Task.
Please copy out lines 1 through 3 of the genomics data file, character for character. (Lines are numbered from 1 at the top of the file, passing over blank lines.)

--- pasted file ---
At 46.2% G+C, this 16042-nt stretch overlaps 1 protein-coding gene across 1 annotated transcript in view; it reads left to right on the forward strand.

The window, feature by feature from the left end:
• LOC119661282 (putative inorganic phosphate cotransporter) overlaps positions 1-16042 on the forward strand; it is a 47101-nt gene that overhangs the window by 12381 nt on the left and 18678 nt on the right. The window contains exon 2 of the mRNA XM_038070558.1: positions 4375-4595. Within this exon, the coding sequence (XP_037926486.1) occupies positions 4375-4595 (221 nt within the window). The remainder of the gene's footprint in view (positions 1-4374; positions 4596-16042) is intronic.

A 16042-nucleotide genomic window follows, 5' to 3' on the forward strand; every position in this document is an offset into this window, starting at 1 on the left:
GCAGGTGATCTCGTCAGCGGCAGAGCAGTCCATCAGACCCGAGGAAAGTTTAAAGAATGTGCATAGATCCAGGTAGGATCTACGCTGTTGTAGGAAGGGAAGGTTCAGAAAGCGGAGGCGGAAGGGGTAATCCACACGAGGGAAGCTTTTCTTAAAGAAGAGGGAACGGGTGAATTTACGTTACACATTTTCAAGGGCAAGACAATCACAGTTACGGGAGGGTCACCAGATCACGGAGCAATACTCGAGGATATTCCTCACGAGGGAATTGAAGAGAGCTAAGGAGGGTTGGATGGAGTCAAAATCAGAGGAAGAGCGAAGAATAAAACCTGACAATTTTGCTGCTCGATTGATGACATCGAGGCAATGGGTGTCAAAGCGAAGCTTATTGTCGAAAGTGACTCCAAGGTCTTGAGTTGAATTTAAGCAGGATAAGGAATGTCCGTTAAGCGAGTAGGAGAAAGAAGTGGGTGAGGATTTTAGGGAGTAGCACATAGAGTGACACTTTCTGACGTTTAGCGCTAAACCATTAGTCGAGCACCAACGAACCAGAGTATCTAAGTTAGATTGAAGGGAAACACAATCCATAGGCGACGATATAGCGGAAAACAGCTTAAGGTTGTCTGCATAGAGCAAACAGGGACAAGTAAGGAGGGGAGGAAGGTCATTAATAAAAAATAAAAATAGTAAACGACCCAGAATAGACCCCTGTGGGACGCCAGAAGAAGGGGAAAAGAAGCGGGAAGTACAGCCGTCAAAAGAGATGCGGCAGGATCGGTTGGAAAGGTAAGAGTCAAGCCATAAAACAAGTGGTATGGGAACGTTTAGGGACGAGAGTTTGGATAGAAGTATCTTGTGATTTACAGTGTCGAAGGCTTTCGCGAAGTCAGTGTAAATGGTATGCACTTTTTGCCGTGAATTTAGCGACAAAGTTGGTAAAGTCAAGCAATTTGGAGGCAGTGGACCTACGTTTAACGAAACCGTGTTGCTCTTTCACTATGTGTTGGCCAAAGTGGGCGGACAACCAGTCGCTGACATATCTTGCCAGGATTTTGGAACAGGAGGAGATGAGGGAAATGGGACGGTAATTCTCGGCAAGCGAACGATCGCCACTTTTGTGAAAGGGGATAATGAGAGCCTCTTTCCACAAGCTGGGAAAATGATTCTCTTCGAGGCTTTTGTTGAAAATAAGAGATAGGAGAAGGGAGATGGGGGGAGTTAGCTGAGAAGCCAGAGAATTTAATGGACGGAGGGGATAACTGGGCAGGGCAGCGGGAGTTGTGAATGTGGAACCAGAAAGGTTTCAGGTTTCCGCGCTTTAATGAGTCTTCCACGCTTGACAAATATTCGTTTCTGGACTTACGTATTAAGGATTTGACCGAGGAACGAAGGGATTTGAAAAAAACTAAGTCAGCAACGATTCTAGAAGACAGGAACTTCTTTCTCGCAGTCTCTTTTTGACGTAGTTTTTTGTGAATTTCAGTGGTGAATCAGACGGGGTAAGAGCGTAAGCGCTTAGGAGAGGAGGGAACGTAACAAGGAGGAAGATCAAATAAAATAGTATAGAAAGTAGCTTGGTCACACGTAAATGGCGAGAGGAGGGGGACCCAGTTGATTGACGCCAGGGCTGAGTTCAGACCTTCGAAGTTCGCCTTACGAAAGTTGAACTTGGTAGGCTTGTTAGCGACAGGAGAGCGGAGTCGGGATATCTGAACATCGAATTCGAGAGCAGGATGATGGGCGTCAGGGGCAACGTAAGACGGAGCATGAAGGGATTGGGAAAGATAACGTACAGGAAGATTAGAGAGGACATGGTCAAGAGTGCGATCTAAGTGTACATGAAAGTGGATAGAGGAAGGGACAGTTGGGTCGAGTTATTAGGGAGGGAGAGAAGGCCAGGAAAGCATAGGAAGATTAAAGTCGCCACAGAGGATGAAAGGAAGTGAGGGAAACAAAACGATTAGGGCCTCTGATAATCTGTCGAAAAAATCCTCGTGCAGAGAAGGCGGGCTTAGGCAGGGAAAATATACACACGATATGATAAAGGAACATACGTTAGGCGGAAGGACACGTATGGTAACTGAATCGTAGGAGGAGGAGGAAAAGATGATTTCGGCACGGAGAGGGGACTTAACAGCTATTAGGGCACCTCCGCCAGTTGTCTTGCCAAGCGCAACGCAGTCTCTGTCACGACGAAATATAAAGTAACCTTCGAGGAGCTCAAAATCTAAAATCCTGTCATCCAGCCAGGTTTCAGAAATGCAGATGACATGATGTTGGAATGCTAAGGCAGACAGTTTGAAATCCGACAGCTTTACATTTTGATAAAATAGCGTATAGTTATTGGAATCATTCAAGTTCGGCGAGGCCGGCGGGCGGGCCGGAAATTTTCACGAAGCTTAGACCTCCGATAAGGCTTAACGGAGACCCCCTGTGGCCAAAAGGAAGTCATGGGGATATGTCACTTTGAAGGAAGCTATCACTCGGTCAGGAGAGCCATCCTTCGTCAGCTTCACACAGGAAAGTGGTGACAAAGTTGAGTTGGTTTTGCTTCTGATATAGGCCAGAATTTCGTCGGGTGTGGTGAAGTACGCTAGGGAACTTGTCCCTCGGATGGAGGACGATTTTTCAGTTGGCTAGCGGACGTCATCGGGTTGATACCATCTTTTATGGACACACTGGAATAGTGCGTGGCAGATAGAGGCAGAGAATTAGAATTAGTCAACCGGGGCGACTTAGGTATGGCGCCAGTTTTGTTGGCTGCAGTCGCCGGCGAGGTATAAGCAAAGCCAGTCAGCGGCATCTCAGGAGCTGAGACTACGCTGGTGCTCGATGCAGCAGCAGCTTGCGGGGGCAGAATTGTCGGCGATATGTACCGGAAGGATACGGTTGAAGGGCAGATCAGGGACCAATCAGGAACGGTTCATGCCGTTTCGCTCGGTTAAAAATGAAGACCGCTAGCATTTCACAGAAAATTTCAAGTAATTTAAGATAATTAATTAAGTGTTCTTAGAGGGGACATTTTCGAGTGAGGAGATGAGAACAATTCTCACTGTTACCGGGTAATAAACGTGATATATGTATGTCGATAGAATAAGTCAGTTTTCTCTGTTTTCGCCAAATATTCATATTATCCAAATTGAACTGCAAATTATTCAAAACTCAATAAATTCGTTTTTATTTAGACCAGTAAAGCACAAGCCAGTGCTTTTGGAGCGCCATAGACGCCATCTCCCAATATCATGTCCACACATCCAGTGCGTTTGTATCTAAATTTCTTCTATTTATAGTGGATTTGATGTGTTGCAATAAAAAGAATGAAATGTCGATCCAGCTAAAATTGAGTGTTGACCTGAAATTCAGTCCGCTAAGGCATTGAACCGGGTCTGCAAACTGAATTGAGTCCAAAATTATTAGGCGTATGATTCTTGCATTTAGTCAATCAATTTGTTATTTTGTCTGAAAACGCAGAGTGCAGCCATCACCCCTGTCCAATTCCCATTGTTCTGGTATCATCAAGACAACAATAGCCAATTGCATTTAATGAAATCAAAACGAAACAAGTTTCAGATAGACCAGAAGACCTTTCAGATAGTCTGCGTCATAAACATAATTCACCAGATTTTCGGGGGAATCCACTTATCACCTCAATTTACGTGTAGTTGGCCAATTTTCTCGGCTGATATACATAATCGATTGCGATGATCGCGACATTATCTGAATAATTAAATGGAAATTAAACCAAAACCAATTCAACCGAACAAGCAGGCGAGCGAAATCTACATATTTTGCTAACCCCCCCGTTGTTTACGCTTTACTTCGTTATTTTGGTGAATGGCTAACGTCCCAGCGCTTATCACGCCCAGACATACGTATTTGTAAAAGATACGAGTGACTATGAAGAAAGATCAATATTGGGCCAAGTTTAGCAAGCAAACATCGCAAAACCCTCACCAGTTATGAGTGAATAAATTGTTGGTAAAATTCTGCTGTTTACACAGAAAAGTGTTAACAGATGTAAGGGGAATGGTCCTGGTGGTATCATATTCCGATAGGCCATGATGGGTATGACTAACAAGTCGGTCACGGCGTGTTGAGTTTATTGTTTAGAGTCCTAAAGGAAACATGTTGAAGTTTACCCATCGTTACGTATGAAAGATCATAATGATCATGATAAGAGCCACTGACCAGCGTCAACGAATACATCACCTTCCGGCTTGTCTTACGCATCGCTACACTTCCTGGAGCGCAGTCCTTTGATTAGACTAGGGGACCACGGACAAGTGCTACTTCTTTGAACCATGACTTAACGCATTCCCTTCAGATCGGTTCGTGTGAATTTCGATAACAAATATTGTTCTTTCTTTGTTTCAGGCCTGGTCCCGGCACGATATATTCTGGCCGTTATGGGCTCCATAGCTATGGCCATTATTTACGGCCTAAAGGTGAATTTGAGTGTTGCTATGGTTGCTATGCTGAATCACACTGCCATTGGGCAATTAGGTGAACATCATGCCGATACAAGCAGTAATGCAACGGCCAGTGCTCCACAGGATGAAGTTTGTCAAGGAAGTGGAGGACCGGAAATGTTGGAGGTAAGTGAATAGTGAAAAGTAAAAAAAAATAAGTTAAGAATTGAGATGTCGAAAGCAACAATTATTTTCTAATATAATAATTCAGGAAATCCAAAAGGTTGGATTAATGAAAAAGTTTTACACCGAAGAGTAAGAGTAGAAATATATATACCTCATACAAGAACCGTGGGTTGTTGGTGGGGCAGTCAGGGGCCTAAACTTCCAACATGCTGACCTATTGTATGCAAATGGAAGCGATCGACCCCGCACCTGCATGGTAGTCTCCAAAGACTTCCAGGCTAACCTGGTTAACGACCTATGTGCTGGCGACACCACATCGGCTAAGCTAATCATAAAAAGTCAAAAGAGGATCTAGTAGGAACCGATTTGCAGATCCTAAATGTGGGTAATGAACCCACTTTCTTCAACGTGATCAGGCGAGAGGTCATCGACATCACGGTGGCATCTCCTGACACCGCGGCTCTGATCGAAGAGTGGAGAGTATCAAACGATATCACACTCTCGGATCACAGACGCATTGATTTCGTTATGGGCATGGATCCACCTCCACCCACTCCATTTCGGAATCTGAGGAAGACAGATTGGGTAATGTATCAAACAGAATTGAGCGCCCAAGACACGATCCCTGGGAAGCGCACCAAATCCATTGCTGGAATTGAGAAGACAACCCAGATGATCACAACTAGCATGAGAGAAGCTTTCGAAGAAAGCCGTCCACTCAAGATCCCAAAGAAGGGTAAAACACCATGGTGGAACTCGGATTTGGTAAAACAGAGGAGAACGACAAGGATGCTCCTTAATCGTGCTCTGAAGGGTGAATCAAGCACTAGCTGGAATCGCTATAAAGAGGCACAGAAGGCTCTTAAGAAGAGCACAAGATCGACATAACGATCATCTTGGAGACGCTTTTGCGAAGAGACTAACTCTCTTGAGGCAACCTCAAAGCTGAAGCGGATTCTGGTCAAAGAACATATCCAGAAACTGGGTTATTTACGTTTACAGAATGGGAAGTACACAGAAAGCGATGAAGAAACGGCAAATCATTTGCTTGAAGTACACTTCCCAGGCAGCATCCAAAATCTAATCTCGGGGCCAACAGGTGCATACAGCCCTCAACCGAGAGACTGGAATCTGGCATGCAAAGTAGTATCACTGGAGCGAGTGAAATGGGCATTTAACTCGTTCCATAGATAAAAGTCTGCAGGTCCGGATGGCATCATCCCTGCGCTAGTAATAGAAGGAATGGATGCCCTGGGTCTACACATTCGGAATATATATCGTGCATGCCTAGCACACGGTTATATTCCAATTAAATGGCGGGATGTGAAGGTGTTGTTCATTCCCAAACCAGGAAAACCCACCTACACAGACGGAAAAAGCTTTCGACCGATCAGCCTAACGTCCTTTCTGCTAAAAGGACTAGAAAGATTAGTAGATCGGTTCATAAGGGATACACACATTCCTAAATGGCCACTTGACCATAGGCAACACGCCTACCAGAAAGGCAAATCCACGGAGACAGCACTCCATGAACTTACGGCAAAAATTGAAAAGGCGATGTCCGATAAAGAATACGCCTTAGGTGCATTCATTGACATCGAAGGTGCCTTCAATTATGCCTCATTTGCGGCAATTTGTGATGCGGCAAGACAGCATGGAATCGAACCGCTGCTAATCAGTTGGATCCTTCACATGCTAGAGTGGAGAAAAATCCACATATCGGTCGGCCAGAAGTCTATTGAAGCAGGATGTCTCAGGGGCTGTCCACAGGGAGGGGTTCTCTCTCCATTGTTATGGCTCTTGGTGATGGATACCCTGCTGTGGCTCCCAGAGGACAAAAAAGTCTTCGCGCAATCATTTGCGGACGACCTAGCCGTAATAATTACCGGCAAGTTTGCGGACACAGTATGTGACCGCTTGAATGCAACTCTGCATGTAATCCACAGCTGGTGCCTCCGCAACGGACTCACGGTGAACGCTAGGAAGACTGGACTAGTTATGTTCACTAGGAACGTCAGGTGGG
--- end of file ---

At 46.2% G+C, this 16042-nt stretch overlaps 1 protein-coding gene across 1 annotated transcript in view; it reads left to right on the forward strand.

The window, feature by feature from the left end:
• LOC119661282 (putative inorganic phosphate cotransporter) overlaps positions 1-16042 on the forward strand; it is a 47101-nt gene that overhangs the window by 12381 nt on the left and 18678 nt on the right. The window contains exon 2 of the mRNA XM_038070558.1: positions 4375-4595. Within this exon, the coding sequence (XP_037926486.1) occupies positions 4375-4595 (221 nt within the window). The remainder of the gene's footprint in view (positions 1-4374; positions 4596-16042) is intronic.